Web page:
27. 27. https://precision.fda.gov/challenges/10
  28. 28. Acknowledgment of many GIAB contributors Government Clinical Laboratories Academic Laboratories Bioinformatics developers NGS technology developers Reference samples * Funders * *
  29. 29. For More Information www.genomeinabottle.org - sign up for general GIAB and Analysis Team google groups GIAB slides: www.slideshare.net/genomeinabottle Public, Unembargoed Data: – http://www.nature.com/articles/sdata201625 – ftp://ftp-trace.ncbi.nlm.nih.gov/giab/ – github.com/genome-in-a-bottle Global Alliance Benchmarking Team – https://github.com/ga4gh/benchmarking-tools – Web-based implementation at precision.fda.gov – Best Practices at https://rdcu.be/bqpDT Public workshops – Join google groups for updates at www.genomeinabottle.org Justin Zook: jzook@nist.gov NIST postdoc opportunities available! Diploid assembly, cancer genomes, other ‘omics, …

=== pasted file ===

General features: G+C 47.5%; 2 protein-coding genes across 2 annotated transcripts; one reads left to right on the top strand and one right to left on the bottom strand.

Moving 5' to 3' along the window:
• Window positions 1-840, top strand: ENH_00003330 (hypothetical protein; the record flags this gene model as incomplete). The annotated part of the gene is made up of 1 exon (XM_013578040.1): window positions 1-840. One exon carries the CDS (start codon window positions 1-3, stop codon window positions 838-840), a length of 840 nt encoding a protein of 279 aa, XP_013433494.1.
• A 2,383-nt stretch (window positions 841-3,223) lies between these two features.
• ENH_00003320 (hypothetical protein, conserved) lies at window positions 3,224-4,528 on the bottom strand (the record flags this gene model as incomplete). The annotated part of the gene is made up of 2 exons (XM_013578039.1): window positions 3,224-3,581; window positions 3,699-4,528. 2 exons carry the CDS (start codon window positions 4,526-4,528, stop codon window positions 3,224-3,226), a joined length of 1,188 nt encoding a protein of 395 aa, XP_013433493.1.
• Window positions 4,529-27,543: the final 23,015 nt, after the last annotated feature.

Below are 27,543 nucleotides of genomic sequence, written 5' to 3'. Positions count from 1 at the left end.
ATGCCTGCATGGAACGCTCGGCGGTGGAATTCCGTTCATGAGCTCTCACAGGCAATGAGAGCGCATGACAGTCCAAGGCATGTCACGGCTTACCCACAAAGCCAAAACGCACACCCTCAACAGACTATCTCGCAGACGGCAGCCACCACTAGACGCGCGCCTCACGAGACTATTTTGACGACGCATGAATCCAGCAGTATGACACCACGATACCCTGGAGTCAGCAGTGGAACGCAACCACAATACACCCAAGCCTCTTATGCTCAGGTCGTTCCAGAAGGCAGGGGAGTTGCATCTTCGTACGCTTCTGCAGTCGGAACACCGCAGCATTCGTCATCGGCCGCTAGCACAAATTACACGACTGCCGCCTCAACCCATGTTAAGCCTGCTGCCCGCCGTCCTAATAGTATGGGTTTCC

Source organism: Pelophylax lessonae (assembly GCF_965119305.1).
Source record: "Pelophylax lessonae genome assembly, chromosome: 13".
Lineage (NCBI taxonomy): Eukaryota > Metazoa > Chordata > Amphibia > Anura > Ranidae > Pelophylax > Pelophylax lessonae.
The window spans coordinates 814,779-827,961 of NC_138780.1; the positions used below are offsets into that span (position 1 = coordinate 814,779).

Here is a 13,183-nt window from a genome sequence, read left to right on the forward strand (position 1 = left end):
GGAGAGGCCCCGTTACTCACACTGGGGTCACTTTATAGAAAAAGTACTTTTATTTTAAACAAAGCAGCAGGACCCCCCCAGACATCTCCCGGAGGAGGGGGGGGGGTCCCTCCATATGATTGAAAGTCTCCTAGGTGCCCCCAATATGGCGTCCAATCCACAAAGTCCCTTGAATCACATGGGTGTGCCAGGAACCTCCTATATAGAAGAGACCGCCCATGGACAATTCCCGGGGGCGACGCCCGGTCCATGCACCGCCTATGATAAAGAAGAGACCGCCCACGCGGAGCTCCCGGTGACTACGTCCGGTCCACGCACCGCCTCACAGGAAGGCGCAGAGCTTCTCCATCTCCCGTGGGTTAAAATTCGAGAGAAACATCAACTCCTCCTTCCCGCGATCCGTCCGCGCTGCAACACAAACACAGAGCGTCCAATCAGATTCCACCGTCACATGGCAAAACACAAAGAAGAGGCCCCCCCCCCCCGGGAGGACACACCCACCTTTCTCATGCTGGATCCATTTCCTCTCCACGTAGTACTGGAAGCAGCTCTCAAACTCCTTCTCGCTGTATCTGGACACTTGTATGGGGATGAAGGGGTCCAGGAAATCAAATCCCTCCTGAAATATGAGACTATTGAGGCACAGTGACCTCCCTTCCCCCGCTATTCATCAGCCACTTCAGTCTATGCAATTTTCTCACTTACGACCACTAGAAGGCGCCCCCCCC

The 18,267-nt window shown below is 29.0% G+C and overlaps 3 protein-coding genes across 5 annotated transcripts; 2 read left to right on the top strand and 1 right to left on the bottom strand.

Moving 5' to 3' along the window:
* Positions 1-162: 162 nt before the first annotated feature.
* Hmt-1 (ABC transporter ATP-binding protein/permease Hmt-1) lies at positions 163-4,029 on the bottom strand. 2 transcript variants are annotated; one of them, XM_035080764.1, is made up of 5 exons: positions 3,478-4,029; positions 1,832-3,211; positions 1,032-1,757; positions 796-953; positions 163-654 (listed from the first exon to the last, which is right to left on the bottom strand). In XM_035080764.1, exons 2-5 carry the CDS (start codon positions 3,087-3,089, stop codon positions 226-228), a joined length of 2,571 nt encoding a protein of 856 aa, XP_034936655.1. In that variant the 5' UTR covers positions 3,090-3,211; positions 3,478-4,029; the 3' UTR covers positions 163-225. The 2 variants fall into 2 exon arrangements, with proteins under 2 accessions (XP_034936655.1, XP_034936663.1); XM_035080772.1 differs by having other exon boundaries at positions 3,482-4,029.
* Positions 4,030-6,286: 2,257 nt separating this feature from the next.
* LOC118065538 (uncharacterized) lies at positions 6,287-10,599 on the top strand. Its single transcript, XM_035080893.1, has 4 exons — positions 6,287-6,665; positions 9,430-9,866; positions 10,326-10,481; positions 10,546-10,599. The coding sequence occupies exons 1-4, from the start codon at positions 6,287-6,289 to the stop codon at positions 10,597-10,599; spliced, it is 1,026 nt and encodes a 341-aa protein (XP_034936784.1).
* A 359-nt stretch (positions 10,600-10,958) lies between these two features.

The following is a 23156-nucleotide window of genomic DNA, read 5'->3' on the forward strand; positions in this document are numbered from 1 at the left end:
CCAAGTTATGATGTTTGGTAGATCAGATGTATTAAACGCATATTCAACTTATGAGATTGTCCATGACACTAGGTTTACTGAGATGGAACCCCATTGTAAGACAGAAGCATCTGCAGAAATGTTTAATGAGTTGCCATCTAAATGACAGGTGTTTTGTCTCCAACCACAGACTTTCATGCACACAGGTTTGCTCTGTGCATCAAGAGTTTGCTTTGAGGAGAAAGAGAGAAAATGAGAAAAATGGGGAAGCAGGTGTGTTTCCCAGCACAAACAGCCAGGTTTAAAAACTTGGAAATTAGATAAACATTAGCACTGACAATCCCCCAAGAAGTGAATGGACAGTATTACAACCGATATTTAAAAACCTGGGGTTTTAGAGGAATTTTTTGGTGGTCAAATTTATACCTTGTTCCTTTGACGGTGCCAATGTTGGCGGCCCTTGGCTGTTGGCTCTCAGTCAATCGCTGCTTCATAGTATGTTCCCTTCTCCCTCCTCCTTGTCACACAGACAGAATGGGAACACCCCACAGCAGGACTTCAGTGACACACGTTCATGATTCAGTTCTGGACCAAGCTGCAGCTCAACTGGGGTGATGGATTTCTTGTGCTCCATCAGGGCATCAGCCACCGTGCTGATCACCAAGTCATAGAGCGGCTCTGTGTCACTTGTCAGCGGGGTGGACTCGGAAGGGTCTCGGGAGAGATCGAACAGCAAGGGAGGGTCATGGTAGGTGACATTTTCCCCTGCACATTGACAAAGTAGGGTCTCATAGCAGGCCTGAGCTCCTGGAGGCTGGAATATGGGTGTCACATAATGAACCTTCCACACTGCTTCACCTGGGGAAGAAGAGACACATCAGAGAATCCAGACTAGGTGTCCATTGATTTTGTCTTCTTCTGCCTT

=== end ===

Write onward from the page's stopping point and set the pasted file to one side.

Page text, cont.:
Editor's Notes

  • https://www.biorxiv.org/content/biorxiv/early/2016/11/14/085050.full.pdf
    Fast Assembly / Fast Iteration

  • Have GRCh38 and include table
  • Add draft figure caption
  • True positives (TP) : variants/genotypes that match in truth and query
    False negatives (FN) : variants present in the truth set, but missed in the query
    False positives (FP) : variants that have mismatching genotypes or alt alleles, as well as query variant calls in regions a truth set would call confident hom-ref regions
  • Why benchmark and when
    Validating and optimizing a measurement process - e.g. Clinical lab validating NGS pipeline
    NGS and bioinformatic pipeline development
    NGS process QC
  • This is a good slide for 644:
    give a clinical anecdote
    Also numbers - attendance, publications, data, RM unit sales
    Reference sample distributors
    How much money from IAA?
    - sustained funding
    Quantify collaborators' input
    GIAB steering committee
    Examples of others contributing data, analyses
    How to describe emails